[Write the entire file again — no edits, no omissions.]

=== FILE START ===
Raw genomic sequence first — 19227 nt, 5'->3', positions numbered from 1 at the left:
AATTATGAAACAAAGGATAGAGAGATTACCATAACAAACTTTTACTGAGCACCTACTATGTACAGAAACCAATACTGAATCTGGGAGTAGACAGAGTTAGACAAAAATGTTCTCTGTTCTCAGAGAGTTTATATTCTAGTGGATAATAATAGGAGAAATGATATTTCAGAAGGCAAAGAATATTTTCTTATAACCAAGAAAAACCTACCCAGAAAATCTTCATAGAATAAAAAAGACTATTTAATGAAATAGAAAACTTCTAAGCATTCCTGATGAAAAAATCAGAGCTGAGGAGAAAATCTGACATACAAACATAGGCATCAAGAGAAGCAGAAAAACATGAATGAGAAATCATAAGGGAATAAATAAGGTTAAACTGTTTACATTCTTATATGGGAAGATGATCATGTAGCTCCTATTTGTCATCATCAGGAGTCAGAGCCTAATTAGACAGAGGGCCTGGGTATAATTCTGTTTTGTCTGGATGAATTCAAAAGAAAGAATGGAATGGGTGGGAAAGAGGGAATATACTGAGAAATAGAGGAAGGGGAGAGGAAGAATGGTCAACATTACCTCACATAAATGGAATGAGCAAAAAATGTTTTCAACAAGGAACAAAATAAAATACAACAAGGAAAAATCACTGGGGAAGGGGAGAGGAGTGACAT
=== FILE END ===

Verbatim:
Raw genomic sequence first — 19227 nt, 5'->3', positions numbered from 1 at the left:
AATTATGAAACAAAGGATAGAGAGATTACCATAACAAACTTTTACTGAGCACCTACTATGTACAGAAACCAATACTGAATCTGGGAGTAGACAGAGTTAGACAAAAATGTTCTCTGTTCTCAGAGAGTTTATATTCTAGTGGATAATAATAGGAGAAATGATATTTCAGAAGGCAAAGAATATTTTCTTATAACCAAGAAAAACCTACCCAGAAAATCTTCATAGAATAAAAAAGACTATTTAATGAAATAGAAAACTTCTAAGCATTCCTGATGAAAAAATCAGAGCTGAGGAGAAAATCTGACATACAAACATAGGCATCAAGAGAAGCAGAAAAACATGAATGAGAAATCATAAGGGAATAAATAAGGTTAAACTGTTTACATTCTTATATGGGAAGATGATCATGTAGCTCCTATTTGTCATCATCAGGAGTCAGAGCCTAATTAGACAGAGGGCCTGGGTATAATTCTGTTTTGTCTGGATGAATTCAAAAGAAAGAATGGAATGGGTGGGAAAGAGGGAATATACTGAGAAATAGAGGAAGGGGAGAGGAAGAATGGTCAACATTACCTCACATAAATGGAATGAGCAAAAAATGTTTTCAACAAGGAACAAAATAAAATACAACAAGGAAAAATCACTGGGGAAGGGGAGAGGAGTGACAT